Dr. Radson: The concept of convergence — having students in engineering and business work together — is not a new idea. It’s been discussed in universities for years, but Bradley is bold and visionary. We have the right leadership, the right students, the right faculty and the right set of corporate partners. Additionally, Bradley is the ideal size. This is the perfect storm, and our challenge is to seize the opportunity now.

What do engineering and business students stand to gain from converging the two disciplines?

Dr. Radson: Business students will learn how to evaluate high-potential business opportunities, especially those based on new technology. They will learn to integrate the functional areas of business and how to plan and grow these businesses, how to effectively communicate and work with people of other disciplines in a collaborative setting, and how to work with technical people on new product planning and development.

Dr. Akers: When a Bradley student is several years past graduation, employers will be able to look at that Bradley student and a student from another quality engineering college and tell a difference. Our student will always look at new ideas and new technology, but he or she will also be engaged in the business of the corporation.

What new experiential learning opportunities will be developed for students from the convergence initiative?

Dr. Akers: We’ve worked with corporations for many years, but now we are asking not just for an engineering challenge, but also business constraints. That changes the equation, and I think it will revolutionize how we provide experiential learning through corporate development.

Dr. Radson: Beginning this fall semester, we have three student teams combining engineering and business in convergence projects. One is an entrepreneurial endeavor, one is with a company that has been in existence but needs technological and business help, and another is with Caterpillar. These are two-semester projects in which the students have to work together collaboratively to look at both the engineering and business aspects of moving these technologies into the marketplace. 

What has been the response from students to convergence?

Dr. Radson: The response from students has been overwhelmingly positive. They are curious, innovative and looking for ways to make themselves better.

Dr. Akers: When I meet with parents, many of them are successful business people, and they’re telling us our convergence model is terrific. They want their sons and daughters in engineering and business to have these skill sets because they realize how important they are.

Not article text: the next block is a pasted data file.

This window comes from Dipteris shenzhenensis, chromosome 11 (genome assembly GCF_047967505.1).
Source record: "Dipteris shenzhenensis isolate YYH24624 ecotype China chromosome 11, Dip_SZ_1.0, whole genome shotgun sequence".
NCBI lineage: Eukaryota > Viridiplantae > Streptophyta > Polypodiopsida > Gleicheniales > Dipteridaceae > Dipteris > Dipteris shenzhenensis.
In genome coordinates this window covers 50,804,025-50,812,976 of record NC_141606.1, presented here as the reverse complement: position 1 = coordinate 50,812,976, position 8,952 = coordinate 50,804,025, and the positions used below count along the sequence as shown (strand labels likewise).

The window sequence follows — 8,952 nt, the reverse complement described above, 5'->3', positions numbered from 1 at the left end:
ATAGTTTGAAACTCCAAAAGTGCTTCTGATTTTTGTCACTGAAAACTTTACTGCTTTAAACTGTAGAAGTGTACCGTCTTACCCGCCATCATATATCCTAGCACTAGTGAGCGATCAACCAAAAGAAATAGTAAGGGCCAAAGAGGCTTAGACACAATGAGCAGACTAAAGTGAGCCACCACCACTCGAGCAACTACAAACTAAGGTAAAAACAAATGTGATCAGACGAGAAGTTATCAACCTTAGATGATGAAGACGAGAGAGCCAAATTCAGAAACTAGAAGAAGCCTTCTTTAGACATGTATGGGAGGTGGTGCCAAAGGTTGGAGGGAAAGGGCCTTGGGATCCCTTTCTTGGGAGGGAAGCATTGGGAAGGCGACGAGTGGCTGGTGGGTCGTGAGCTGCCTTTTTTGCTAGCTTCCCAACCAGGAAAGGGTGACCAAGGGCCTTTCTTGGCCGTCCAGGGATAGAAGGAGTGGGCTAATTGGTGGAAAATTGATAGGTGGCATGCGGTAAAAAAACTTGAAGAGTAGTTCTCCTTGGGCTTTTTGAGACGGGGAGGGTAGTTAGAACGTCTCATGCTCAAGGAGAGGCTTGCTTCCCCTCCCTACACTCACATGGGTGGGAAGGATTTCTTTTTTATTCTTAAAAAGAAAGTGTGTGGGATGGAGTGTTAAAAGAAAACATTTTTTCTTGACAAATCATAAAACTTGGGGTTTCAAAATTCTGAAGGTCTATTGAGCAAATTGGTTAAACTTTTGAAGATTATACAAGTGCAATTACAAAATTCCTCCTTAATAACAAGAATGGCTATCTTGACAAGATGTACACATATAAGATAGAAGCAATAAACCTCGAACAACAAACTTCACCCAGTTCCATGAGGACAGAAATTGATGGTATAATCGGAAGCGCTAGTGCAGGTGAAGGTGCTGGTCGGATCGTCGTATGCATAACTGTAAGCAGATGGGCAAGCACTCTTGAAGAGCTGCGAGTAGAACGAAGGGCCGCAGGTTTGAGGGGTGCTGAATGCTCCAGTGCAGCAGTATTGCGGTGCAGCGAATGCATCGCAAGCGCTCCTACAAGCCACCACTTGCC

How have faculty members responded?

Dr. Akers: Dr. Radson and I jumped on this train, but the faculty is driving it. They created this concept of convergence, and they are passionate about it. We are eager to be involved, leading this and helping the enthusiasm grow.

How do you explain the increased interest in both the engineering field and the business field across the globe?

Dr. Radson: I think there is eagerness in this world to solve societal problems, to grow sustainable businesses and to educate our students differently to do that. There is also awareness that we need to develop students who are highly energetic, proactive and looking for new opportunities and ways to do things differently than from what was done before.

Dr. Akers: Engineers have to introduce new products into the market more rapidly. The idea that they can sit in isolation and come up with great ideas doesn’t work anymore. They have to work collaboratively with a three-month turnaround from an idea to production and understand the constraints that go into that.

How long will convergence take, or is it an ongoing process?

Dr. Akers: It is a process, something we are going to continue to enhance and grow. We certainly hope that by the start of 2016 we have a building under construction.

Dr. Radson: We continue to develop specific goals and timelines with the understanding that convergence is evolutionary. Bradley is a pioneer of this, so we have to develop and experiment and move forward. We need to constantly learn and build upon what we have started.

How does convergence build leaders?

Dr. Akers: Leaders have to be able to work in multidisciplinary teams. That’s a skill that is practiced and learned, and one that provides significant added value.

Dr. Radson: I think there is a close connection between experiential learning and leadership development. If you give students experiential learning challenges that they have to come together and work on, they will have to be inquisitive and communicate well. They will have to be creative, confident and bold enough to present their ideas, and I think those are all qualities of a great leader.